In urgent need of money for this operation, Jatin devised “a new feature in revolutionary crime” – hold-up on automobile taxicabs. On 12.2.1915, his men intercepted a van leaving the Chartered Bank, and escaped with Rs. 18,000. Heedless of Bose’s failure and determined to minimise it, he succeeded in extorting Rs. 20,000 from a rice merchant on 22.2.1915. On 24.2.1915, surprised during a secret meeting, his men shot dead a spy.
Again on 28.2.1915, an Inspector of Police, posted for the security of the Viceroy, noticed an absconding revolutionary and while trying to chase him, was killed. “By 1915 the situation had become one of unparalleled danger. (…) It was at last recognised that the forces of law and order (…) were inadequate.”
A heavy reward promised for Jatin’s arrest, had no effect: “(…) As he is a man of desperate character and always carries arms, it is difficult to find informers who will watch for him (so the Bengal Government report).”
“The entire international chain was masterminded by Jatin,” claims Bhupati Majumdar.  In early March 1915, Jiten Lahiri returned from Berlin to get an emissary sent to the German Consul at Batavia for the delivery of a ship-load of arms. Selecting Naren Bhattacharya for this mission, Jatin chose Balasore to receive the arms and went there to hide away from Kolkata.
According to Jatin’s plans of a pincer operation—and with the Kaiser’s credentials—the Berlin Committee would raise an army of liberation in the Middle East and march through the North-West Frontier; the Gadar men would wait in Bangkok for the Bengali delegation coming via Batavia, train another army and march through Burma, while the postponed rising would flare from Peshawar to Kolkata.
On 9 September 1915, Jatin (with four associates) fought against a detachment of military police, opening the path for the Mass Movement. Another masterly pageant and an instance of a rare selfless strategy. Recognising “their driving power (…) immense”, Tegart would write that if the army could be raised on the Burmese frontier or the ship-loads of arms could reach an Indian port, that would mean the defeat of the British during the World War.
Amalesh Tripathi acknowledged the contribution of the Extremists under Jatin Mukherjee as the crystallisation of a will to improve overall (especially economical) status of the people. Judging from the Howrah Case proceedings, it is clear that they added three new dimensions: (a) acquisition of arms from inside the country and abroad; (b) raising a guerrilla army in India; (c) creating simultaneously and on several points an insurrection with the indoctrination of the Indian soldiers.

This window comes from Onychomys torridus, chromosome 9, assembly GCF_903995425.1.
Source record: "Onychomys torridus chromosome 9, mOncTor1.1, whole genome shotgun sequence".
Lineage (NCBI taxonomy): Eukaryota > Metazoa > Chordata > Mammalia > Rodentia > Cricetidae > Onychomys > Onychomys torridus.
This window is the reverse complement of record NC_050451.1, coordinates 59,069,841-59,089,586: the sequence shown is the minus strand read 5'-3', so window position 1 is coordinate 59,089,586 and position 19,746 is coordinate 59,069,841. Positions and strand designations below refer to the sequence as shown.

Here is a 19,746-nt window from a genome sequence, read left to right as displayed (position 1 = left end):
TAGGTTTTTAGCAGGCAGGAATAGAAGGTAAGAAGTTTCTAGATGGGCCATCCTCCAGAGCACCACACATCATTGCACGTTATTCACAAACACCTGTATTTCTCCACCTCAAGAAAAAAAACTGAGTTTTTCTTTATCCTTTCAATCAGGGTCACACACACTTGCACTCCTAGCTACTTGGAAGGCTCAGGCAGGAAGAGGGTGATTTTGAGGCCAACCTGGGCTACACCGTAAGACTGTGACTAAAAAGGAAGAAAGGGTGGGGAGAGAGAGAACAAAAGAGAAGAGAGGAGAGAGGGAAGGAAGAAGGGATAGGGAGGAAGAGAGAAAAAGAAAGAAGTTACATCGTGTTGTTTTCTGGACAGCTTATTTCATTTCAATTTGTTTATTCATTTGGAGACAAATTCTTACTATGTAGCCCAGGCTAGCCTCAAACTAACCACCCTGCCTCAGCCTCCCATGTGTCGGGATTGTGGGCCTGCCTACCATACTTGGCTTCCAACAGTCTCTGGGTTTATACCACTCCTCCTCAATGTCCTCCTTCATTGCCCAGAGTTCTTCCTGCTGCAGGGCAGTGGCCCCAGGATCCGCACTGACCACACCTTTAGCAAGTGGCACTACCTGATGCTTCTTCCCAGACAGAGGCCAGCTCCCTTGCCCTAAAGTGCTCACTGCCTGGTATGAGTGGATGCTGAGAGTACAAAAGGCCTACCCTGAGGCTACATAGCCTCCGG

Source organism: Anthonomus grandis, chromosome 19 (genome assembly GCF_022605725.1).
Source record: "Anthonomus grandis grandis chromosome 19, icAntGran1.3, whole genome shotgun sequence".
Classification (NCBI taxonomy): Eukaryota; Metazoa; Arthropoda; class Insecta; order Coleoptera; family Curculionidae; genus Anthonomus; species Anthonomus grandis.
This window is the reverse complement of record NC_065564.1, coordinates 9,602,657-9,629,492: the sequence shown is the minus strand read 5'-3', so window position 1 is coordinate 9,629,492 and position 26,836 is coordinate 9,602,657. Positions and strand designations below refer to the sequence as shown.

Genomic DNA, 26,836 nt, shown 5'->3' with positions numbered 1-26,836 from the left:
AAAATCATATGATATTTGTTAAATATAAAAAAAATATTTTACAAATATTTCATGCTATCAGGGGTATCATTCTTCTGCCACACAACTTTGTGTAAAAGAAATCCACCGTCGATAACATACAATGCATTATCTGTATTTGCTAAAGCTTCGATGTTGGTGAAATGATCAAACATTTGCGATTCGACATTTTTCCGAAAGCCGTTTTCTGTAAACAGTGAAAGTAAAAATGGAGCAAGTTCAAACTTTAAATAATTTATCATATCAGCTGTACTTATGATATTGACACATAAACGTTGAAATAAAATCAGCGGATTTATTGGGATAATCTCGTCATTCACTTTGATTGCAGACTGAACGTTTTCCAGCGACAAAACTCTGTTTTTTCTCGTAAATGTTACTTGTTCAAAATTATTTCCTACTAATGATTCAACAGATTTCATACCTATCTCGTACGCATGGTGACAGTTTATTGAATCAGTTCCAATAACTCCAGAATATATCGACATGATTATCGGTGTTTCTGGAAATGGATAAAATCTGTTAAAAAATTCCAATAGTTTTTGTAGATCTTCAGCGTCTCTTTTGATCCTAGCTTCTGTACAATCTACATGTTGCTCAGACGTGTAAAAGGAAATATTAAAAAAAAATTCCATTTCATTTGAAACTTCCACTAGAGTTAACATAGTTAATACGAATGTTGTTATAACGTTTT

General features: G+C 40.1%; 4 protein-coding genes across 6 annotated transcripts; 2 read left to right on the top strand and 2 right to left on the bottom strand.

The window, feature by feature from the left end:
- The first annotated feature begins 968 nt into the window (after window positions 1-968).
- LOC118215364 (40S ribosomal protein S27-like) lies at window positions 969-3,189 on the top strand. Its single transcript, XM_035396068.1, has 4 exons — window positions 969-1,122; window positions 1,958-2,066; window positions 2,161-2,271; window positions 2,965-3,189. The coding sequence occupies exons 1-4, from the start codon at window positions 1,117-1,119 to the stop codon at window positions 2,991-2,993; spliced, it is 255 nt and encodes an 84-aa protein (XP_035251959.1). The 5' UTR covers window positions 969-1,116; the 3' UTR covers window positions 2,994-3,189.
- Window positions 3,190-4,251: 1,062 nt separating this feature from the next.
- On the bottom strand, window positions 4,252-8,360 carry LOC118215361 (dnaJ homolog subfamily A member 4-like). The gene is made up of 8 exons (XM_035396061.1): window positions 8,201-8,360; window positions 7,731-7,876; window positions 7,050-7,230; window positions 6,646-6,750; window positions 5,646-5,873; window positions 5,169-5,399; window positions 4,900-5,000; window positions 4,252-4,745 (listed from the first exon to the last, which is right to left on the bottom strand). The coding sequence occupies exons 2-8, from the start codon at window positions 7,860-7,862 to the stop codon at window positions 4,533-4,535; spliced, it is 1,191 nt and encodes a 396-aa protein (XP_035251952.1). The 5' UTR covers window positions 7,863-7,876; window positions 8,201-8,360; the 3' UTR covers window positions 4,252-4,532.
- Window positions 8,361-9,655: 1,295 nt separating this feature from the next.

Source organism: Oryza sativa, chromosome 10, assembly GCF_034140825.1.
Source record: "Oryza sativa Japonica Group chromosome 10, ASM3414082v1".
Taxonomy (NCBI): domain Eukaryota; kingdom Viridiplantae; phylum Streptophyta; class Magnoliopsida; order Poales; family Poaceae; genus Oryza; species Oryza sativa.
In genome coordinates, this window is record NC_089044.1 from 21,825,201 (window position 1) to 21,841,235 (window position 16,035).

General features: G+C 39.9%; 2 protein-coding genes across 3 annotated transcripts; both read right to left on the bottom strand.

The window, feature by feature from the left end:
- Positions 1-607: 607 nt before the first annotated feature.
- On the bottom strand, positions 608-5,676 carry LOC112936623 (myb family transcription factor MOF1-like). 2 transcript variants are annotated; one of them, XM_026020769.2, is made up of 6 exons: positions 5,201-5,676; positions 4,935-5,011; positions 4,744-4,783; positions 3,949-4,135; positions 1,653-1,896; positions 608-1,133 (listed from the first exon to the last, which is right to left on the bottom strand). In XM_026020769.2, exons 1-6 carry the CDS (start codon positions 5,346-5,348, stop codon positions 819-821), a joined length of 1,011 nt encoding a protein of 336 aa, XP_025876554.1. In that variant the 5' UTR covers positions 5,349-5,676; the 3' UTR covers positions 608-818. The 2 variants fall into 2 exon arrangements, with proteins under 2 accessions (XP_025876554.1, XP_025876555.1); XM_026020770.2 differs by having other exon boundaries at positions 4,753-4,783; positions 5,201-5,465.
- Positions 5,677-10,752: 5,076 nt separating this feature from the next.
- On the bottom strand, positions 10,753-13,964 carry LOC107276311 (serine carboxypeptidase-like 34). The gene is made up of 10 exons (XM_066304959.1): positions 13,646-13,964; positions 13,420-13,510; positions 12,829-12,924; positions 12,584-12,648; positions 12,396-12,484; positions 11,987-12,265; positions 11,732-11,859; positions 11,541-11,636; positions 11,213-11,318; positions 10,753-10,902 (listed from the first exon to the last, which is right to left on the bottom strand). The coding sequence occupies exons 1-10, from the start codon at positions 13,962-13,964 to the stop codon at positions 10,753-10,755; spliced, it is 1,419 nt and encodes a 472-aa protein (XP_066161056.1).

Having carefully gone through successive chapters on makers of modern India from Rammohun to Sri Aurobindo, professor Emmanuel Le Roy Ladurie—father of the New Wave in History—exclaimed on reading Jatin Mukherjee’s life-sketch: “This is the first chapter where we have a great impression of modernity!” He was reminded of some kind of a Bolshevik organisation: “which is certainly, a pure functional coincidence.”
While meeting Lenin for the first time, aware of Plekhanov’s influence on the Bolshevik view of Marxism, M. N. Roy (alias Naren Bhattacharya) insisted on the similarity between the Russian Populist-cum-Socialist Revolutionaries and the Indian Extremists led by Jatin: they all believed in terrorism and the special genius of their own race; they appealed to the younger generation to return to the village; temporarily, they denounced capitalism as a western vice, unfit for their country (whereas Lenin believed that capitalism as a social revolutionary force was inevitable).
The finding of new material leads us to realise what Sri Aurobindo meant when he spoke of Jatin Mukherjee as “My right-hand man.”
 Terrorism…, Vol. II, pp. 544, 591.
 Ibid., p. 625.
 J. C. Ker, p. 237.
 Ibid., p. 262.
 First Spark…, pp. 432-33.
 Report No. V, Terrorism…, Vol. III, p. 505.
 Cf: Motilal Roy’s article in the special Jatin Mukherjee supplement of the Ananda Bazar Patrika, 9 September, 1947.
 Jadugopal Mukherjee, Biplabi Jibaner Smriti, 1956, p. 647 (and several other references).
 Two Great…, p. 119.
 Rowlatt, § 69.
 “Memorandum from 1905 to 1933” in Terrorism…, p. 799.
 Letter by Henry Wheeler, on 24.5.1915: I.B. Records/1915, India Office Library, London.
 Op. cit.
 Tegart MSS, quoted by Amalesh Tripathi, Swadhinata Samgrame Bharater Jatiya Congress, 2nd ed., 1991, p. 78.
 M. N. Roy, Memoirs, 1964, p. 381.